Holds idleness your subject, I should take you
For idleness itself.

Cleo. 'Tis sweating labour,
To bear such idleness so near the heart
As Cleopatra this. But, Sir, forgive me;
Since my becomings kill me, when they do not
Eye welí to you : your hononr calls you hence;
Therefore be deaf to my unpitied folly,
And all the gods go with you! Upon your sword

Sit laureld victory! and smooth success - Be strew'd before your feet!

Ant. Let us go. Come ;
Our separation so abides, and fies,
That thou, residing here, go'st yet with me,
And I, hence feeting, here remain with thée.

[Exeunt. SCENE IV.- Rome.-An Apartment in Cæsar's

House. Enter OCTAVIUS CÆSAR, Lepidus, and Attendants. Cæs. You may see, Lepidus, and henceforth

know, It is not Cæsar's natural vice to hate One great competitor *: from Alexandria This is the news; he fishes, drinks, and wastes The lamps of night in revel : is not more manlike Than Cleopatra ; nor the queen Ptolemy More womanly than be: hardly gave audience, or Vouchsared to think he had partners : you shall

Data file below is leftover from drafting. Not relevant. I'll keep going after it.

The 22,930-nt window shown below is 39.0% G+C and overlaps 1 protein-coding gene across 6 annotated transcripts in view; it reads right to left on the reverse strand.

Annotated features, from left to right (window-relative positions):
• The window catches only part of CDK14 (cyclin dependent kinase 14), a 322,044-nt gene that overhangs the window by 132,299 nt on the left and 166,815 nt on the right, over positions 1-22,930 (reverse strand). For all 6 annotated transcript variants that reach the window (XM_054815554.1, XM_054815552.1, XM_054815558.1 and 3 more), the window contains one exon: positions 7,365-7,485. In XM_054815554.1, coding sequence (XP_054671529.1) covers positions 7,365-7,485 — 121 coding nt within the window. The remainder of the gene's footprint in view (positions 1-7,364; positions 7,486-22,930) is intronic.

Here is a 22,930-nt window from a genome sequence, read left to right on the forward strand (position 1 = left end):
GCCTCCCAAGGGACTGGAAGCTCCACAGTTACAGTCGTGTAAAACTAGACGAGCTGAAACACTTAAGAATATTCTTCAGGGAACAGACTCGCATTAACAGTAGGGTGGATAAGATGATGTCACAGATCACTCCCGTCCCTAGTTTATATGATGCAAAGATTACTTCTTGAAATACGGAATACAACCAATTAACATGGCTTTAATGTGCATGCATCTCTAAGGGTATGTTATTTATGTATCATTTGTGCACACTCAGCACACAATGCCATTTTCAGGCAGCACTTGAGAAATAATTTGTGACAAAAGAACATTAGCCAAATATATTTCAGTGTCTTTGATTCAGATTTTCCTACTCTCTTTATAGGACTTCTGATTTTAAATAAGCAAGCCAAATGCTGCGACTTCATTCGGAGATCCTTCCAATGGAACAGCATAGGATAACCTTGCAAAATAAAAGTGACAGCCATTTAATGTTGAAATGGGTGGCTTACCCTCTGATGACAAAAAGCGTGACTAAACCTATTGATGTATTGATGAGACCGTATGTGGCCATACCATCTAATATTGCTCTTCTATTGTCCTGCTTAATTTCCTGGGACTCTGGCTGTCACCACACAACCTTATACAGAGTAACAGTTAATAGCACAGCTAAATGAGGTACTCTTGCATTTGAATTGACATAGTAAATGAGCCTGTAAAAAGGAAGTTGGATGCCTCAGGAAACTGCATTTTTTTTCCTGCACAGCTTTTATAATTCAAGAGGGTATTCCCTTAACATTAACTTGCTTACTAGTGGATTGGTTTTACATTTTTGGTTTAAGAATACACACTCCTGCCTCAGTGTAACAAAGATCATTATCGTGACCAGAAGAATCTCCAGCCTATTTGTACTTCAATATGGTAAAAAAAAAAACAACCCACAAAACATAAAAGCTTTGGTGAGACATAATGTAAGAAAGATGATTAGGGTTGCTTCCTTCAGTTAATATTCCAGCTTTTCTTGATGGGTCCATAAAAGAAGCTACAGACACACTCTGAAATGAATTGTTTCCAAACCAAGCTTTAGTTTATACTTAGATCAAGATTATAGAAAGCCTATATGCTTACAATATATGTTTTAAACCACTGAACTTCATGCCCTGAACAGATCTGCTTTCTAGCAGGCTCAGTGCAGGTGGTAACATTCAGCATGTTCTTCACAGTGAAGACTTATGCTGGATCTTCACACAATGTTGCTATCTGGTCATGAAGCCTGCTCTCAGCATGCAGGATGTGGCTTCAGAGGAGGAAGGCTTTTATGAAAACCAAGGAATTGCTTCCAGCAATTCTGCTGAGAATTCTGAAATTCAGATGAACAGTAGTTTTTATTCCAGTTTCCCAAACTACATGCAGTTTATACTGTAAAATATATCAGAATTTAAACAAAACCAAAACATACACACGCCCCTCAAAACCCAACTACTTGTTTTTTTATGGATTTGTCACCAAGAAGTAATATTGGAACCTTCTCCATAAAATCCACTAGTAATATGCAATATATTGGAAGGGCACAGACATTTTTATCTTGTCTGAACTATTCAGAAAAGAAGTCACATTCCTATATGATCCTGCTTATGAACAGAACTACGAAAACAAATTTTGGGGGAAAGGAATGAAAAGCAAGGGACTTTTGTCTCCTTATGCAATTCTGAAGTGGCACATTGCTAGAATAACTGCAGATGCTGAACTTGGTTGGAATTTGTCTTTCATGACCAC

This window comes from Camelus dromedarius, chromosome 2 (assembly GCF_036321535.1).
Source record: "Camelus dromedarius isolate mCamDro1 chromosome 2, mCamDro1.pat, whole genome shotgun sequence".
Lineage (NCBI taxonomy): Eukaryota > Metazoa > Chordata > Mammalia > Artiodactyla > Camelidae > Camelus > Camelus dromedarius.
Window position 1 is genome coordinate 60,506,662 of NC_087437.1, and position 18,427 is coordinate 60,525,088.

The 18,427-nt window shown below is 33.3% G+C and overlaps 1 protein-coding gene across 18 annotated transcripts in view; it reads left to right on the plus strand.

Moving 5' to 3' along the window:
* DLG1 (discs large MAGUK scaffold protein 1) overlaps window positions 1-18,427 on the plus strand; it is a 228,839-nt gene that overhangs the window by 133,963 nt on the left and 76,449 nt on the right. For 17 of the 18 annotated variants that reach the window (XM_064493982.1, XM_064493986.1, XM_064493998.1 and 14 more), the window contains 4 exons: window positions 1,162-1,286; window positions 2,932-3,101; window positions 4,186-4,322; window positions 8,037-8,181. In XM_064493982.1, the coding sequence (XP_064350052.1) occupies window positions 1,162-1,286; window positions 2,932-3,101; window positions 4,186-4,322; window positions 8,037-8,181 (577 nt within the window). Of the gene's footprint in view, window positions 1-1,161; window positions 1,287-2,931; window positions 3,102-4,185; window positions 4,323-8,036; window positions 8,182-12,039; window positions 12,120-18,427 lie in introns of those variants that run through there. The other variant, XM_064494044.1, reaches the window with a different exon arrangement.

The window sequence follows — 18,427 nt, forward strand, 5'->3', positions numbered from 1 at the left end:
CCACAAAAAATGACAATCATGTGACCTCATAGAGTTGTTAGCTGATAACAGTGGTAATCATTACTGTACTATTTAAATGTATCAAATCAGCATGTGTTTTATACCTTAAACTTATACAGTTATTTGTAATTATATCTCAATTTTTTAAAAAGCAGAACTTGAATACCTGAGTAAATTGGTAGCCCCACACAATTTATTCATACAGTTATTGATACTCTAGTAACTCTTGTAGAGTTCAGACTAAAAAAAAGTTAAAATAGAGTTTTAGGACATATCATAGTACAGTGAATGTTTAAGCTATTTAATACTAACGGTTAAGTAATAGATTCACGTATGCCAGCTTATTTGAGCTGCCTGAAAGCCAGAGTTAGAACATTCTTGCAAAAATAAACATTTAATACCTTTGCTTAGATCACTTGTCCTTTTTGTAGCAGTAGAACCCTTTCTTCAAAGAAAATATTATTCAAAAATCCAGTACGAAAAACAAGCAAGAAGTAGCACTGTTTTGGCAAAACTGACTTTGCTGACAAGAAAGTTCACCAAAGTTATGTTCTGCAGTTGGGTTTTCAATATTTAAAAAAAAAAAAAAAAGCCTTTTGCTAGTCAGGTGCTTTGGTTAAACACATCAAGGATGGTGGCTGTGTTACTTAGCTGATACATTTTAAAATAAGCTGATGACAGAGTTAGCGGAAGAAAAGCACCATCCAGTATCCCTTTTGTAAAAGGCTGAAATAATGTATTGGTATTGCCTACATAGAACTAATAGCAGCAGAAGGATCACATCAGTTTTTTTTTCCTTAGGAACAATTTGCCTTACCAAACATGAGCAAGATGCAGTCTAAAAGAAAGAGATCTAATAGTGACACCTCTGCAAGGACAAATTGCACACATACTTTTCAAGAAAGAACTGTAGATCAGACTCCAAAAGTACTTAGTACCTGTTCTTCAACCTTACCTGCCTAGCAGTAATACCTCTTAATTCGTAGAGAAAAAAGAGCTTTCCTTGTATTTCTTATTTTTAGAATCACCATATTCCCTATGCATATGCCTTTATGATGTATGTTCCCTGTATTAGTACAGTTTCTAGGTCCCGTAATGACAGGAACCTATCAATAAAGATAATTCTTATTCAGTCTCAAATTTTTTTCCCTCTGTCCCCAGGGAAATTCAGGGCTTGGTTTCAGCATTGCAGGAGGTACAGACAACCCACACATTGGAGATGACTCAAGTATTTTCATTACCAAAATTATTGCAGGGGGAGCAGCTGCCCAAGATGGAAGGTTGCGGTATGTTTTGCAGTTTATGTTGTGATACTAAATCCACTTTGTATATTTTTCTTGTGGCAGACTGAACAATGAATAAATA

find there A man, who is the abstract of all faults That all men follow,

Lep. I must not think, there are Evils enough to darken all his goodness : His faults, in him, seem as the spots of heaven, More fiery by night's blackness; hereditary, Rather than purchased t; what he cannot change, Than what he chooses.

Cæs. You are too indulgent: let us grant, it is not Amiss to tumble on the bed of Ptolemy; To give a kingdom for a mirth; to sit And keep the turn of tippling with a slave ; To reel the streets at noon, and stand the buffet With knaves that smell of sweat : say, this becomes


• Associate or partner.
+ Procured by his own fault.